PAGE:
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Volume 15, Number 11—November 2009

Synopsis

Public Health Response to Imported Case of Poliomyelitis, Australia, 2007

John A. CarnieComments to Author , Rosemary Lester, Rodney Moran, Lynne Brown, Julian Meagher, Jason A. Roberts, and Bruce R. Thorley
Author affiliations: Department of Human Services, Melbourne, Victoria, Australia (J.A. Carnie, R. Lester, R. Moran, L. Brown, J. Meagher); Victorian Infectious Diseases Reference Laboratory, Melbourne (J.A. Roberts, B.R. Thorley)

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Table 1

Summary of the public health response and the outcomes to the importation of wild poliovirus, Australia, July 2007*

"I would like to expand my network with women of substance
while keeping it classy and away from the usual club scene."
Persons investigated Response Outcome
Index patient Isolated in hospital after magnetic resonance image was suggestive of poliomyelitis. Discharged when 2 fecal specimens, collected at least 7 d apart, were negative for enterovirus by cell culture and RT-PCR (total of 34 d).
Household contacts 5 housemates, 1 visitor, and the housekeeper received IPV and placed in home quarantine under a Public Health Order. Recommend serum collection before vaccinating contacts to test for IgM against polio. Another friend who visited the residence of the index case was boosted with IPV only. Home quarantine lifted when 2 fecal specimens, collected 24–48 h apart, were negative for enterovirus by cell culture and RT-PCR. Housemates required support to ensure compliance, which included grocery deliveries, bill payments, and a range of other assistance.
Airplane contacts Media release informing public of imported case of polio and offer of vaccination for persons who disembarked in Melbourne. DHS provided with 235 Passenger Declaration cards of persons who disembarked in Melbourne. DHS undertook contact tracing of airplane passengers (Table 2). One teenage passenger hospitalized with fever and diarrhea. 10 persons not on the airplane manifest were vaccinated as their details could not be readily determined; 7 airport workers who cleaned the plane were vaccinated with IPV. Hospitalized passenger: single CSF and 3 fecal specimens (collected more than 24 h apart), were tested for enterovirus; CSF positive for enterovirus RNA by RT-PCR; all other tests negative by cell culture and RT-PCR.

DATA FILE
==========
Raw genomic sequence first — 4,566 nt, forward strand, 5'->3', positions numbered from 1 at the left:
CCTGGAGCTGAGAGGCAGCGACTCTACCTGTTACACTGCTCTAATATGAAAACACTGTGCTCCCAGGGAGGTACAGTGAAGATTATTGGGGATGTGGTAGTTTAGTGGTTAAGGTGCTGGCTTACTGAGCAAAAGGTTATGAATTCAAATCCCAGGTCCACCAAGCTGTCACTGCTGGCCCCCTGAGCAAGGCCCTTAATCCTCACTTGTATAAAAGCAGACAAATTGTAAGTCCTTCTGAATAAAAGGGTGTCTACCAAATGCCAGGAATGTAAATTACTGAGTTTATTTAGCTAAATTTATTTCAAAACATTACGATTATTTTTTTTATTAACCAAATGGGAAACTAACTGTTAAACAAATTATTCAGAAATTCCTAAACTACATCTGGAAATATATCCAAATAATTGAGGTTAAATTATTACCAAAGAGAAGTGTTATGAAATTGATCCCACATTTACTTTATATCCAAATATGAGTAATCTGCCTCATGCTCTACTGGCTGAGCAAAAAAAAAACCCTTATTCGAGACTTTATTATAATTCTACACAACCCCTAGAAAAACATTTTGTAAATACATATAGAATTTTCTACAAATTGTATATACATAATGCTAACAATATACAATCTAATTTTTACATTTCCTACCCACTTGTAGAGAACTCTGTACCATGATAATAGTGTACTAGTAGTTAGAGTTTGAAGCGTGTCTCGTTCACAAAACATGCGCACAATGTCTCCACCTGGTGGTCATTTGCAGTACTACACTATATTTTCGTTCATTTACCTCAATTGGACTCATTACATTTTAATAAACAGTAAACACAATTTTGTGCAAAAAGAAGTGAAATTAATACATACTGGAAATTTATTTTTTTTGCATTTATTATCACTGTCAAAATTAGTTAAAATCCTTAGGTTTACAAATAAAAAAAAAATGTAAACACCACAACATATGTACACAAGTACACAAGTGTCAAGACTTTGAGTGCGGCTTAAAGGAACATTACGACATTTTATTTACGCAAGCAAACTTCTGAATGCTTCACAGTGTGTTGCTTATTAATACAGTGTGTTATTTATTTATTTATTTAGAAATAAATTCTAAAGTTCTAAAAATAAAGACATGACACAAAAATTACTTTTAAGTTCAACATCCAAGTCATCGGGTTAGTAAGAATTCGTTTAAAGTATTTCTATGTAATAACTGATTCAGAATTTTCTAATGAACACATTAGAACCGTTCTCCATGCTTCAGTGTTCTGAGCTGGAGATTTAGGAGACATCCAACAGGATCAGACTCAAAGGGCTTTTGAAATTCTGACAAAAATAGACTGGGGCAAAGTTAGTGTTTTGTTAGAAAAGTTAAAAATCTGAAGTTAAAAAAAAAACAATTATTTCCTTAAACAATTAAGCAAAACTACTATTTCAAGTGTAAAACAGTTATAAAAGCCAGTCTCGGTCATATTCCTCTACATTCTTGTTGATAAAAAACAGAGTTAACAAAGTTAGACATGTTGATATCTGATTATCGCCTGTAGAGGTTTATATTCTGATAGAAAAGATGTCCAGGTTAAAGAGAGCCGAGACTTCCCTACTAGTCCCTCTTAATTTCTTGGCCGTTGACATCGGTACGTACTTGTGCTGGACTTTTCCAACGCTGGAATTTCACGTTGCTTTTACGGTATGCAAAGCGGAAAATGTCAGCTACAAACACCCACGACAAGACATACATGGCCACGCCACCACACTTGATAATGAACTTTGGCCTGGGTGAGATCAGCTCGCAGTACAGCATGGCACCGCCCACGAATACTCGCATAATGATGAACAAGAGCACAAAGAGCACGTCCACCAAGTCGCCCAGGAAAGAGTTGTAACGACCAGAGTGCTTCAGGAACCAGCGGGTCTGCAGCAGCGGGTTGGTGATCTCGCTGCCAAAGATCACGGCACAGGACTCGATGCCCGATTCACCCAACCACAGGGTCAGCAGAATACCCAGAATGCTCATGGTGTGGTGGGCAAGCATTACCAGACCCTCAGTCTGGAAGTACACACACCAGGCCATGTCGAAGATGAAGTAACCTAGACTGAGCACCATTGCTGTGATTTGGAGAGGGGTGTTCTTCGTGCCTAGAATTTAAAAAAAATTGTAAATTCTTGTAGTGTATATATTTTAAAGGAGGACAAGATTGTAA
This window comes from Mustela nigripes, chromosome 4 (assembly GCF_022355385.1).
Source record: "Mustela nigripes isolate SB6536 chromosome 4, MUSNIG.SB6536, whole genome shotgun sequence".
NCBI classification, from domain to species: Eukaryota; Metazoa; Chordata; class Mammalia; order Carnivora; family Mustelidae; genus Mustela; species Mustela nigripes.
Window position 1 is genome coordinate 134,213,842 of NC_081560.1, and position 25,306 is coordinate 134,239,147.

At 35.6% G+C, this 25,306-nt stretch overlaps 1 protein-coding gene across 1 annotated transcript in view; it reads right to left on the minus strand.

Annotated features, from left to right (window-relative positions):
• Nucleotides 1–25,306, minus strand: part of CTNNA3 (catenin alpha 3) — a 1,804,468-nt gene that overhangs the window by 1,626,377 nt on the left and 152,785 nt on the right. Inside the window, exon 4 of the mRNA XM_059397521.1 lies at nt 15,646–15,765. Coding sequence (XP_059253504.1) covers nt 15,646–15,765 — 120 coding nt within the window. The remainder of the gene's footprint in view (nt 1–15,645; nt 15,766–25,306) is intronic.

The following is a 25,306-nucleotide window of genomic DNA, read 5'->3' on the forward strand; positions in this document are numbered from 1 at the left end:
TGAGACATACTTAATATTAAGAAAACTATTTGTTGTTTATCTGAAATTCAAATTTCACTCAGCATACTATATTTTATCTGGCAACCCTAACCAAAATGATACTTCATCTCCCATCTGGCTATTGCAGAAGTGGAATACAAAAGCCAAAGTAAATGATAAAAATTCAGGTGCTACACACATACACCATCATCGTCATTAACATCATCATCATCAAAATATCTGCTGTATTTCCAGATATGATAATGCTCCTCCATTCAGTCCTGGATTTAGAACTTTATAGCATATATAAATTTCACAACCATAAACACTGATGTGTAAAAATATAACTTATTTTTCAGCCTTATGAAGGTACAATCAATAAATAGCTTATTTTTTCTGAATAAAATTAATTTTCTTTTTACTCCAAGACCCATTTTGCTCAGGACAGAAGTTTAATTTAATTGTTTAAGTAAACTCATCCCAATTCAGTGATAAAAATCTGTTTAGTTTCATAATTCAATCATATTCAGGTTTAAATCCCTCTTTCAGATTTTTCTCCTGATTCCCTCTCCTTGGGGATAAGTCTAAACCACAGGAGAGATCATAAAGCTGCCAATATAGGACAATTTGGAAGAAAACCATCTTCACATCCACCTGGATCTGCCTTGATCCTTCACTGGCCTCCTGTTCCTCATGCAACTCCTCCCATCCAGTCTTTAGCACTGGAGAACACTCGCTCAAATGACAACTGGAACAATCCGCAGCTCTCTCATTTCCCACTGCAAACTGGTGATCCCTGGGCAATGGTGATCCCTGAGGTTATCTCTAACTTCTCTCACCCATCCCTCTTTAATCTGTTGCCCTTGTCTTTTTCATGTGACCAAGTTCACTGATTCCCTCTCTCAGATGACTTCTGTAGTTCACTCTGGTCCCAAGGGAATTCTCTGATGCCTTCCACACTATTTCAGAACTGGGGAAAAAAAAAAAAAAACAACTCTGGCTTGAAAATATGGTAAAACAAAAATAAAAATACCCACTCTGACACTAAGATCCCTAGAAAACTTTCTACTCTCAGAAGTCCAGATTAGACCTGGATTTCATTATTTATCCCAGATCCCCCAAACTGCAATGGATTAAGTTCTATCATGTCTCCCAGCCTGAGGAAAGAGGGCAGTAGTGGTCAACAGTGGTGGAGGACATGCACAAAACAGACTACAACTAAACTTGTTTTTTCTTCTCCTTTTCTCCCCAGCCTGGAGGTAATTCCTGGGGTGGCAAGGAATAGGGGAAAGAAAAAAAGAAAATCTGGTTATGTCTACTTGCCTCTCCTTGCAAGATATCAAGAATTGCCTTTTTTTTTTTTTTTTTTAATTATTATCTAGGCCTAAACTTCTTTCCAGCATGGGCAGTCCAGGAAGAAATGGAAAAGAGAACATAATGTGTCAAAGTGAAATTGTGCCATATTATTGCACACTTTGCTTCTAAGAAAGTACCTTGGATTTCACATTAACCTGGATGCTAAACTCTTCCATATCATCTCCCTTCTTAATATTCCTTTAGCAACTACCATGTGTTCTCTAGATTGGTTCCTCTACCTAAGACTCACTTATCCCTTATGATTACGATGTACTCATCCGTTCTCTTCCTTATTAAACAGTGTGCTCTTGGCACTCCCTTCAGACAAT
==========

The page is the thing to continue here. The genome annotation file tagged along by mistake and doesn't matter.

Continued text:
Medical clinic contacts 14 staff members and 81 patients initially regarded as potentially at risk for exposure
Nine staff identified as at risk and offered vaccination with IPV. 24 patients and 6 relatives/friends identified as at risk and offered vaccination with IPV. Letters sent to a further 8 recommending vaccination. Adult patient later hospitalized with fever, gastrointestinal illness and general weakness and spouse had respiratory illness. Upon discharge, they were asked to remain at home pending specimen results. 7-y-old child was later hospitalized with seizures. Adult admitted to hospital and spouse: 2 fecal specimens, collected more than 24 h apart, negative for enterovirus by cell culture and RT-PCR. Child who was hospitalized: 1 CSF and a fecal specimen tested for enterovirus; CSF positive for enterovirus RNA by RT-PCR, fecal specimen negative for enterovirus by RT-PCR and cell culture.
Contacts at Box Hill Hospital 102 patients and 63 relatives/friends from either the Emergency Department or the Ward were identified as at risk: 17 were not contactable; 37 were vaccinated by their own doctors; 83 HCWs were identified as at risk and vaccinated with IPV. Identification of 9 overseas-born HCWs without evidence of recent polio vaccination. Symptomatic HCW with back pain: single fecal specimen negative for enterovirus by RT-PCR and cell culture. HCWs without evidence of recent polio vaccination: 2 fecal specimens, collected more than 24 h apart, negative for enterovirus by RT-PCR and cell culture.

*IPV, inactivated polio vaccine; RT-PCR, reverse transcription–PCR; Ig, immunoglobulin; CSF, cerebrospinal fluid; HCW, healthcare worker.

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